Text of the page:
Post 1914 Poetry Comparison. D. H. Lawrence, Snake. Sylvia Plath, Medallion.

1595 WordsNov 17, 20057 Pages
English Literature Coursework. Post 1914 poetry comparison. D. H. Lawrence, Snake. Sylvia Plath, Medallion. By close reference to these poems compare and contrast the views of snakes presented by Lawrence and Plath. In your answer you should consider: • The tone of the poems and language used. • The moral and philosophical agendas of the poets. In this essay I will try to compare two poems, the first of which is by D. H. Lawrence entitled Snake. The second is by Sylvia Plath and is entitled Medallion. I will compare the language used, the structure, the theme and the tone of each poem. Firstly I will look at snake; this is because it was written first. Very simply the theme of snake is that the poet finds a snake…show more content…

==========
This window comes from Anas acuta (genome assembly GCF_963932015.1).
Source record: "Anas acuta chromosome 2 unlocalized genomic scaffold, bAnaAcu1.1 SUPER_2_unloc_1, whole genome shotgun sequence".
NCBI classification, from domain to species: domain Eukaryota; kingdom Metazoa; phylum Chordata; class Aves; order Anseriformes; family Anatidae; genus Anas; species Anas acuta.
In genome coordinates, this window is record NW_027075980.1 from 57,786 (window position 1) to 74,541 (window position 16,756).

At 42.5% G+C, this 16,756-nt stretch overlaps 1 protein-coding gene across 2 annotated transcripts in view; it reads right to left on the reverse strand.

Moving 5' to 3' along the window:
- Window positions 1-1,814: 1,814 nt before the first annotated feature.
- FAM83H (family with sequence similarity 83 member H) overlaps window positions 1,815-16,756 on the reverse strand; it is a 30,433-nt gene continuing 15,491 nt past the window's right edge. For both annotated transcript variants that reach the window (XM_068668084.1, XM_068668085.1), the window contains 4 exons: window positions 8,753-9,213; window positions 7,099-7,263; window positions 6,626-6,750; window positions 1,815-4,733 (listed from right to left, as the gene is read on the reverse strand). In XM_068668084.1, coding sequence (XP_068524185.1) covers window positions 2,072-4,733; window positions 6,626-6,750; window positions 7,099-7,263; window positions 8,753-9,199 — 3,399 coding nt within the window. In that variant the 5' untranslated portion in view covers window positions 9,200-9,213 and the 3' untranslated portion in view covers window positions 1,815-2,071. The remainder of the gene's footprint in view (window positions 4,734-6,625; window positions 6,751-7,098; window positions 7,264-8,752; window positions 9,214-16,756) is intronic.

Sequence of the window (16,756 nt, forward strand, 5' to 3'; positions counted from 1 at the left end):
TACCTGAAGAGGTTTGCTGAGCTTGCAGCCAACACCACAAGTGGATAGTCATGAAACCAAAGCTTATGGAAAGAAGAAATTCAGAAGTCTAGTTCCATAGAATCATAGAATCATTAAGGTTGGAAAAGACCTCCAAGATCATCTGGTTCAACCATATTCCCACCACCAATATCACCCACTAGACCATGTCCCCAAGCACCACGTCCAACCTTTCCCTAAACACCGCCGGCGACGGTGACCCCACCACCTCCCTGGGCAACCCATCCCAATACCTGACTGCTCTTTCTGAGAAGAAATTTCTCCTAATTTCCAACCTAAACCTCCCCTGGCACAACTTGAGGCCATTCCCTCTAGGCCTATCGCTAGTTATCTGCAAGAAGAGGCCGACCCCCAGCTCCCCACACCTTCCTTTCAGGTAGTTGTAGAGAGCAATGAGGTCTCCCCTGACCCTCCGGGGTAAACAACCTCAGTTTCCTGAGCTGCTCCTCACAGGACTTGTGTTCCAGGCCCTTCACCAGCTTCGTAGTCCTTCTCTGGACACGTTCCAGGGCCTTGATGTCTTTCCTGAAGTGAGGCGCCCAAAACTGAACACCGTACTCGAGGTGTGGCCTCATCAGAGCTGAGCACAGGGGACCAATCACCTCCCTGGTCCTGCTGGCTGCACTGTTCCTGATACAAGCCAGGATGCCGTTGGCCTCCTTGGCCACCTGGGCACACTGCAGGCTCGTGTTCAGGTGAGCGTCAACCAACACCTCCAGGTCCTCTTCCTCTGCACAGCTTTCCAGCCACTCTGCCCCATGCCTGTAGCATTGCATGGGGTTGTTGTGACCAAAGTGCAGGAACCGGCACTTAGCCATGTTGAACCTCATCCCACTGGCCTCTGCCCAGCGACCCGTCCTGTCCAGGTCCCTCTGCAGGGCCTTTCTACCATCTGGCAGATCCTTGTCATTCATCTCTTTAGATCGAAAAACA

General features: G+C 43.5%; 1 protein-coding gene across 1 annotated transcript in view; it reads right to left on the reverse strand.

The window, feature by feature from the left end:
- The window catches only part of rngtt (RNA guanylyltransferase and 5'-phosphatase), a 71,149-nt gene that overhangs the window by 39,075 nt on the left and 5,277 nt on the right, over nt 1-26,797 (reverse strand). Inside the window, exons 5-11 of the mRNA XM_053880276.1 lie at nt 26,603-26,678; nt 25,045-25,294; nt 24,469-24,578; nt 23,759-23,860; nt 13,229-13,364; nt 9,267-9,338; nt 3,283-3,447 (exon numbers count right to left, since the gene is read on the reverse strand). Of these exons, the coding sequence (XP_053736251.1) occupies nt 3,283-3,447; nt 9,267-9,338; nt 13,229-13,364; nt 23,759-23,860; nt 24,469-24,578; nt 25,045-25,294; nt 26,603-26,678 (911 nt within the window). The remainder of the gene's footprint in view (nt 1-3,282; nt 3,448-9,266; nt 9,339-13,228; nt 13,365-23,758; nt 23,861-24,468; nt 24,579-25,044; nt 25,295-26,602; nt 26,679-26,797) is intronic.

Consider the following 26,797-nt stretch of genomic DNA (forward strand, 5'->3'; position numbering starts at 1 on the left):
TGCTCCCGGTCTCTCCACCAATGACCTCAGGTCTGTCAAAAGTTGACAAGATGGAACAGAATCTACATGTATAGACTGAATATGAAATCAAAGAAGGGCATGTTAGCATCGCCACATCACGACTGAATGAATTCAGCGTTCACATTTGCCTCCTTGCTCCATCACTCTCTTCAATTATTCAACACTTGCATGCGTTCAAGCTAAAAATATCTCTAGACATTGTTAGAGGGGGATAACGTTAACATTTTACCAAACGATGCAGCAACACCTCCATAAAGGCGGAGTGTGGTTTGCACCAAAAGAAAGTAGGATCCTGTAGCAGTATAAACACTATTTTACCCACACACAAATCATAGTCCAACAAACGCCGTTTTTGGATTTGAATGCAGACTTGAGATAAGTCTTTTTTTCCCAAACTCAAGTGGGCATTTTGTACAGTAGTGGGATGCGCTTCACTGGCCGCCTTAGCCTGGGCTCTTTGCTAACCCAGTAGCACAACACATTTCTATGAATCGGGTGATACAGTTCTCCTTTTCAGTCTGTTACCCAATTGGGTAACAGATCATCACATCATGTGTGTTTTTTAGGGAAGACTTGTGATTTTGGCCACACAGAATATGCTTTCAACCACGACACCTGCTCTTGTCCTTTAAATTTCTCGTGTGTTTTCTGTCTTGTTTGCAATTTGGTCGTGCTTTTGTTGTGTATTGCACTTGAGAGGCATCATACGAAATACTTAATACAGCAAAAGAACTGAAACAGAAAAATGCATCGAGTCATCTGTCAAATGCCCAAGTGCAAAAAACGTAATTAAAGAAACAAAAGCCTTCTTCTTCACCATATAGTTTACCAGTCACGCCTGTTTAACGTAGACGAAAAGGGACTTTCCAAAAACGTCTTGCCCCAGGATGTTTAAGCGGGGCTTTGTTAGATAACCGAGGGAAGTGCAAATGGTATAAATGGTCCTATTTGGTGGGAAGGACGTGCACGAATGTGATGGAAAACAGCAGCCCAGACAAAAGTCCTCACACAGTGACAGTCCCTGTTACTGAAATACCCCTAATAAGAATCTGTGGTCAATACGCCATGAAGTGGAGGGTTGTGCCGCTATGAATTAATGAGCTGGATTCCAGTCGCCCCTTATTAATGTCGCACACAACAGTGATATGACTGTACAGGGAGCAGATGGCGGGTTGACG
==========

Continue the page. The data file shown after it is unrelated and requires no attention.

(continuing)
Colour is often associated with life so here it seems that Plath is trying to bring the snake back to life through the use of colour "his little vermilion eyes", the garnet bits burned like that." Also the use of fire seems to add life to the snake as a fire is seen as a very lively thing always moving and flickering. "Yet his belly kept its fire" and "old jewels smouldering there". This second phrase I think is very striking as it is associated with the fact that there was once a fire now only the remains of one that you could make another fire out of. This I feel is referring to the snuffed out life of the snake and the fact that there may still be a bit of life there and you could almost revive it. The first six stanzas are descriptive about all the beautiful things that the snake has to offer. However at the end of the seventh stanza the poet describes all the nasty things that are happening to the snake in death. This is a huge contrast and the way the poet writes it seems to suggest that the snake is worthy of more. However when Plath writes "he was chaste enough" this seems to suggest to me that the poet thinks it is a good thing that the snake is dead as it can do no more harm. The last sentence of the poem is "the yardman's flung brick perfected his laugh." This is almost saying how unfair it was that the snake was killed and how much the yardman does not care. I think the yardman here stands for the vast majority of people on this earth that

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